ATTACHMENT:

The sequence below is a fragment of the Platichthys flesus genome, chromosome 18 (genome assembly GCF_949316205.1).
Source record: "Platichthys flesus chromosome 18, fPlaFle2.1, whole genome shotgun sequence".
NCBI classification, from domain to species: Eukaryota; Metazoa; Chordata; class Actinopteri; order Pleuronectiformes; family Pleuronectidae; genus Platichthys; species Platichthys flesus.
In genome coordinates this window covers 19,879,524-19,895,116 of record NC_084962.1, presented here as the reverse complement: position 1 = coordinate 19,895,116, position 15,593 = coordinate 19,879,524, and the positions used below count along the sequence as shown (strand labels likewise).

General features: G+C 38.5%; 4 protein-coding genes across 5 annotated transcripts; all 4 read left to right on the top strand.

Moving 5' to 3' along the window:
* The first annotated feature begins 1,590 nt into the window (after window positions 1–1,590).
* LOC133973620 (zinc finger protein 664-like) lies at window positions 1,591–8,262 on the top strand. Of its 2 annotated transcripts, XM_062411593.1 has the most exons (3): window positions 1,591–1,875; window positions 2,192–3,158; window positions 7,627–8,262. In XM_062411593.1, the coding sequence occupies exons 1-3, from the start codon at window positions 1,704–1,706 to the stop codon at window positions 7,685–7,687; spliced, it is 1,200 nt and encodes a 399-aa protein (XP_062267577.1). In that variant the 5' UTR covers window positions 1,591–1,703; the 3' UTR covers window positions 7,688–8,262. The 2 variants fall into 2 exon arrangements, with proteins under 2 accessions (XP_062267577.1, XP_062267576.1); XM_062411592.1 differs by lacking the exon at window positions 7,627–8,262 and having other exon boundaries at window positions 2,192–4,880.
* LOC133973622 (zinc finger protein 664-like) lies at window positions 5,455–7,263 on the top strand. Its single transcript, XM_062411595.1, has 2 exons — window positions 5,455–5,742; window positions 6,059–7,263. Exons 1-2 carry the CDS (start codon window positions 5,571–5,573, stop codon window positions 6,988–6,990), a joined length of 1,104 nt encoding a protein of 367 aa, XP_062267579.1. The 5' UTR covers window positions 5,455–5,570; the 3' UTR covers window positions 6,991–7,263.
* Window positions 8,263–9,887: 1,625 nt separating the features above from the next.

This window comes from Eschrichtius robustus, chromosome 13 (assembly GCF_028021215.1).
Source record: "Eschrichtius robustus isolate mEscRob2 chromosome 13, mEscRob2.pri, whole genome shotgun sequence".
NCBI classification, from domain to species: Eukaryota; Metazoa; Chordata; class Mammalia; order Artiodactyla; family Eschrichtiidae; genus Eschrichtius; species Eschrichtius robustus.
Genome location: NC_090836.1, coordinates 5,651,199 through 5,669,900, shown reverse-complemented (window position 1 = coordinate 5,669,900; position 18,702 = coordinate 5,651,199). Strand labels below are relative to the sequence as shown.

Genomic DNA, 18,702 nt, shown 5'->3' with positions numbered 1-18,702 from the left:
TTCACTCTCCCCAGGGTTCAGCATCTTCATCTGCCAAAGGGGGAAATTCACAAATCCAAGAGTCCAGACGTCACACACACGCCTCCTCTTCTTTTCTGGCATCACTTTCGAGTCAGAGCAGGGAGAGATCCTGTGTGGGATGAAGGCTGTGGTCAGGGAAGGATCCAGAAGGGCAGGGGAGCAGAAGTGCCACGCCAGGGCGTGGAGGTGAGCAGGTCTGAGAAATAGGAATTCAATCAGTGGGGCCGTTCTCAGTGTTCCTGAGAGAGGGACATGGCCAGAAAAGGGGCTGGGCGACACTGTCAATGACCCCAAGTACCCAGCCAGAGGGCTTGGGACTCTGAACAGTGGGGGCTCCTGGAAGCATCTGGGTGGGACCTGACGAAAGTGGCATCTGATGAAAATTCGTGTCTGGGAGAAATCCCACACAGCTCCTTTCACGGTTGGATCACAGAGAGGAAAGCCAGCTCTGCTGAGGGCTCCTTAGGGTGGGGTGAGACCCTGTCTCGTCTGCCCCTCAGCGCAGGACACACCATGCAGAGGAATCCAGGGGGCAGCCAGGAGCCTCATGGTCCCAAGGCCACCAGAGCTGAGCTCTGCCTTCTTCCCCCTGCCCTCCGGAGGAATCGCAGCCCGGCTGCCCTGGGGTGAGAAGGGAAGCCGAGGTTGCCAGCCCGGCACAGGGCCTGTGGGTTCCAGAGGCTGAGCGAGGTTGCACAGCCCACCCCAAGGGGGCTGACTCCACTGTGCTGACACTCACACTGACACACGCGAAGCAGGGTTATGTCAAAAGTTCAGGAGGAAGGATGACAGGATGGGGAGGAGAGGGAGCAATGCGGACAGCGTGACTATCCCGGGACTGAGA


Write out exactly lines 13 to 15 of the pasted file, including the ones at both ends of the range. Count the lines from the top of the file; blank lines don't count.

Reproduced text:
NCBI classification, from domain to species: Eukaryota; Metazoa; Chordata; class Mammalia; order Artiodactyla; family Eschrichtiidae; genus Eschrichtius; species Eschrichtius robustus.
Genome location: NC_090836.1, coordinates 5,651,199 through 5,669,900, shown reverse-complemented (window position 1 = coordinate 5,669,900; position 18,702 = coordinate 5,651,199). Strand labels below are relative to the sequence as shown.

Genomic DNA, 18,702 nt, shown 5'->3' with positions numbered 1-18,702 from the left: